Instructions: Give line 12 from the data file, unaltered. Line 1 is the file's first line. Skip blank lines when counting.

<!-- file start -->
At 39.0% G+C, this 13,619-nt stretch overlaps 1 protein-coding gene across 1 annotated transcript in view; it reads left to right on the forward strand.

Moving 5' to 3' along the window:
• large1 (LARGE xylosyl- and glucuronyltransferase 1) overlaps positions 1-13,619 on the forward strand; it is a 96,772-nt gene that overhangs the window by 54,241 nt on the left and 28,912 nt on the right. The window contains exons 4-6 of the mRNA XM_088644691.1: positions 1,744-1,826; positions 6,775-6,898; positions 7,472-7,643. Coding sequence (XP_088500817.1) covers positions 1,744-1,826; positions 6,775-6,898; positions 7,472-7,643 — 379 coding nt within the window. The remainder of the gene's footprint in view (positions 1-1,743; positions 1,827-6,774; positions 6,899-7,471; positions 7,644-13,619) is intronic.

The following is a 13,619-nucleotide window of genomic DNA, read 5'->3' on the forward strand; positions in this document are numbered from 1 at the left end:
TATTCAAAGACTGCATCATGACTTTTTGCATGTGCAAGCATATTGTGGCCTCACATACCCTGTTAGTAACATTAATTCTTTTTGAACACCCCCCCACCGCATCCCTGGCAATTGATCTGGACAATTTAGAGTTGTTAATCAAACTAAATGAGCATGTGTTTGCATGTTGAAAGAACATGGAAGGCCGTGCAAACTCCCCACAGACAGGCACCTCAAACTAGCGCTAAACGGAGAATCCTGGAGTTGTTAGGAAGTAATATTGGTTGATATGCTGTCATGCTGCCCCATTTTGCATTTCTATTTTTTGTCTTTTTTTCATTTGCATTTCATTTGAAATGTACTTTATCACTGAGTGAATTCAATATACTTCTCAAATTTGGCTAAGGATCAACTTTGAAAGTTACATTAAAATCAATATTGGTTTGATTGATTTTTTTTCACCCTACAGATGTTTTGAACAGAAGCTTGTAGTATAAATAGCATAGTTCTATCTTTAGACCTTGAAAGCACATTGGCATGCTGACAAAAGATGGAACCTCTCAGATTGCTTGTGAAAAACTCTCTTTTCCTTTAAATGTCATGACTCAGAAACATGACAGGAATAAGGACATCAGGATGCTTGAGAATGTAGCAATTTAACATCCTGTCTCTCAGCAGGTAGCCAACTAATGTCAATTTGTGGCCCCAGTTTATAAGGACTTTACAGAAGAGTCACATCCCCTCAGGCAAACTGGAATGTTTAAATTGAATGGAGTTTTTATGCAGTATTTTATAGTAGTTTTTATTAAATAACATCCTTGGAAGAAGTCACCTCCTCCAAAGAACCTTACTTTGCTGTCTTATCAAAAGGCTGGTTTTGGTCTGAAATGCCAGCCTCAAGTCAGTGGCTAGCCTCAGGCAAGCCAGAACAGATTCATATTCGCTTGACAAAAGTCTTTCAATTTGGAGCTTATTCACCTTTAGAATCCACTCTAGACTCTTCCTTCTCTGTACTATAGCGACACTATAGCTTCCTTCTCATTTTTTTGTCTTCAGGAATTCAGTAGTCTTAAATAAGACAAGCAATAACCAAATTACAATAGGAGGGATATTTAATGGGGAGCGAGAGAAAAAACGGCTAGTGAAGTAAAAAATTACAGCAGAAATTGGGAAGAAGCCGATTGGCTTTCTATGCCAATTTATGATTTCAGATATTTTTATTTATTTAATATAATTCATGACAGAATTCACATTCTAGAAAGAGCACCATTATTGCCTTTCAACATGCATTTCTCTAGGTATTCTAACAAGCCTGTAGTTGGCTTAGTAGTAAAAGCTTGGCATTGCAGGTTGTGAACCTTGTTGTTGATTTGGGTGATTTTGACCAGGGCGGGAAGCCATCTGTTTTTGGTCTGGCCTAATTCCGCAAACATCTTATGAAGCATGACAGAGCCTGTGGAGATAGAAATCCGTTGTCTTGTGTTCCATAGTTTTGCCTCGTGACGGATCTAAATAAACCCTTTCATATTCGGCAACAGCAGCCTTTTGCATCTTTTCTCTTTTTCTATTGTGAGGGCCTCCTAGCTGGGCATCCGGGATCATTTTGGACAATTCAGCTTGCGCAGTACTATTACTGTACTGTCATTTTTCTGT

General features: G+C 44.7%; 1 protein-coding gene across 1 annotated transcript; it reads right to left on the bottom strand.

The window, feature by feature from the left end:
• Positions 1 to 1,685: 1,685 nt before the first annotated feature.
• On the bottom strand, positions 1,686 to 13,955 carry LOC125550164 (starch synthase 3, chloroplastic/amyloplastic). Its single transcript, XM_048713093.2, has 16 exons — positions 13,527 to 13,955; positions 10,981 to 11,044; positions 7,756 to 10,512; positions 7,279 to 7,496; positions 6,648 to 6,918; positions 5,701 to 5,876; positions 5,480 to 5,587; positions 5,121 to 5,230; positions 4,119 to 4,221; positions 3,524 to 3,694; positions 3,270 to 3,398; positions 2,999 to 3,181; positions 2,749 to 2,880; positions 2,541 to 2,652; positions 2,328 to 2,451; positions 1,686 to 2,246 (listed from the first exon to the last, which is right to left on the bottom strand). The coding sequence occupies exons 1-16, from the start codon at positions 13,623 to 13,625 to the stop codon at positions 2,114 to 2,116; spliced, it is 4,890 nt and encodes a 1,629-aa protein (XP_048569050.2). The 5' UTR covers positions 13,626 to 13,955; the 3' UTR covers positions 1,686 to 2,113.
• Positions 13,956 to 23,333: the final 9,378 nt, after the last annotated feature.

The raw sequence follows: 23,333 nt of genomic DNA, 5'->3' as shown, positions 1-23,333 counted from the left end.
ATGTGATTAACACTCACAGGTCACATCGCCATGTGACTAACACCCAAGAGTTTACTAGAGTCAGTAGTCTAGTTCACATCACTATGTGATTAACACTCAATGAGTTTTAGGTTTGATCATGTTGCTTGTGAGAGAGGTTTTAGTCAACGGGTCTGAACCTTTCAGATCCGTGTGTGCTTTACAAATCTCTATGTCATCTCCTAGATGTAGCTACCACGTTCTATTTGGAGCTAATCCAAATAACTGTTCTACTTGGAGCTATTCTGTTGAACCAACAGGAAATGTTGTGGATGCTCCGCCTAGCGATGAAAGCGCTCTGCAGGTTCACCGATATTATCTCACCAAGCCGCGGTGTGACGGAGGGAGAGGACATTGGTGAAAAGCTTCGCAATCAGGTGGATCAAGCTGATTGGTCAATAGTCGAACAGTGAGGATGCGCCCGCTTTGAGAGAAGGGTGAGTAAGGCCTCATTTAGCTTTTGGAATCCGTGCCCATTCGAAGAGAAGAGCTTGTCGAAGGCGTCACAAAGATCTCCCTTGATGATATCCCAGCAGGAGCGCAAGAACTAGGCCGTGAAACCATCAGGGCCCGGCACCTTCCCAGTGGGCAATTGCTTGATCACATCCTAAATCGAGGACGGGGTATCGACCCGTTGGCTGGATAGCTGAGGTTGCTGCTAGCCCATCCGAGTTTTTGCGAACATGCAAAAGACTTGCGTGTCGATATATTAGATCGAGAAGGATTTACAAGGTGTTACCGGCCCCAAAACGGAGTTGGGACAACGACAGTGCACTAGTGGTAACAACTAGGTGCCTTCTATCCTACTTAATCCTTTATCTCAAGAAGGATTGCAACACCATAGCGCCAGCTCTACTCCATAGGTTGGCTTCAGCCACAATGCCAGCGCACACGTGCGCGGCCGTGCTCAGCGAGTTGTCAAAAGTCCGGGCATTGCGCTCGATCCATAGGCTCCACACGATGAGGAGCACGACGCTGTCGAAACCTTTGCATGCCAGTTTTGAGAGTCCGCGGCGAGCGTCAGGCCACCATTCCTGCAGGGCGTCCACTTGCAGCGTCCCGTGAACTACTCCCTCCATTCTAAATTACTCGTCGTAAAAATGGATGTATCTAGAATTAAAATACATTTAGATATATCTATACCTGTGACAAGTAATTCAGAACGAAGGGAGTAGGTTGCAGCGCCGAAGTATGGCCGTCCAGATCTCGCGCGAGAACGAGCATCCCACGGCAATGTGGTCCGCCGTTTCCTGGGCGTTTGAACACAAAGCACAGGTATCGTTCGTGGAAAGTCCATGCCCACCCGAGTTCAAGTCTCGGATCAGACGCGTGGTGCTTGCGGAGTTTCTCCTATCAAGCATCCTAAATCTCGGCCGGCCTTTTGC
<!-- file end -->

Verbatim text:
ATGTGATTAACACTCACAGGTCACATCGCCATGTGACTAACACCCAAGAGTTTACTAGAGTCAGTAGTCTAGTTCACATCACTATGTGATTAACACTCAATGAGTTTTAGGTTTGATCATGTTGCTTGTGAGAGAGGTTTTAGTCAACGGGTCTGAACCTTTCAGATCCGTGTGTGCTTTACAAATCTCTATGTCATCTCCTAGATGTAGCTACCACGTTCTATTTGGAGCTAATCCAAATAACTGTTCTACTTGGAGCTATTCTGTTGAACCAACAGGAAATGTTGTGGATGCTCCGCCTAGCGATGAAAGCGCTCTGCAGGTTCACCGATATTATCTCACCAAGCCGCGGTGTGACGGAGGGAGAGGACATTGGTGAAAAGCTTCGCAATCAGGTGGATCAAGCTGATTGGTCAATAGTCGAACAGTGAGGATGCGCCCGCTTTGAGAGAAGGGTGAGTAAGGCCTCATTTAGCTTTTGGAATCCGTGCCCATTCGAAGAGAAGAGCTTGTCGAAGGCGTCACAAAGATCTCCCTTGATGATATCCCAGCAGGAGCGCAAGAACTAGGCCGTGAAACCATCAGGGCCCGGCACCTTCCCAGTGGGCAATTGCTTGATCACATCCTAAATCGAGGACGGGGTATCGACCCGTTGGCTGGATAGCTGAGGTTGCTGCTAGCCCATCCGAGTTTTTGCGAACATGCAAAAGACTTGCGTGTCGATATATTAGATCGAGAAGGATTTACAAGGTGTTACCGGCCCCAAAACGGAGTTGGGACAACGACAGTGCACTAGTGGTAACAACTAGGTGCCTTCTATCCTACTTAATCCTTTATCTCAAGAAGGATTGCAACACCATAGCGCCAGCTCTACTCCATAGGTTGGCTTCAGCCACAATGCCAGCGCACACGTGCGCGGCCGTGCTCAGCGAGTTGTCAAAAGTCCGGGCATTGCGCTCGATCCATAGGCTCCACACGATGAGGAGCACGACGCTGTCGAAACCTTTGCATGCCAGTTTTGAGAGTCCGCGGCGAGCGTCAGGCCACCATTCCTGCAGGGCGTCCACTTGCAGCGTCCCGTGAACTACTCCCTCCATTCTAAATTACTCGTCGTAAAAATGGATGTATCTAGAATTAAAATACATTTAGATATATCTATACCTGTGACAAGTAATTCAGAACGAAGGGAGTAGGTTGCAGCGCCGAAGTATGGCCGTCCAGATCTCGCGCGAGAACGAGCATCCCACGGCAATGTGGTCCGCCGTTTCCTGGGCGTTTGAACACAAAGCACAGGTATCGTTCGTGGAAAGTCCATGCCCACCCGAGTTCAAGTCTCGGATCAGACGCGTGGTGCTTGCGGAGTTTCTCCTATCAAGCATCCTAAATCTCGGCCGGCCTTTTGC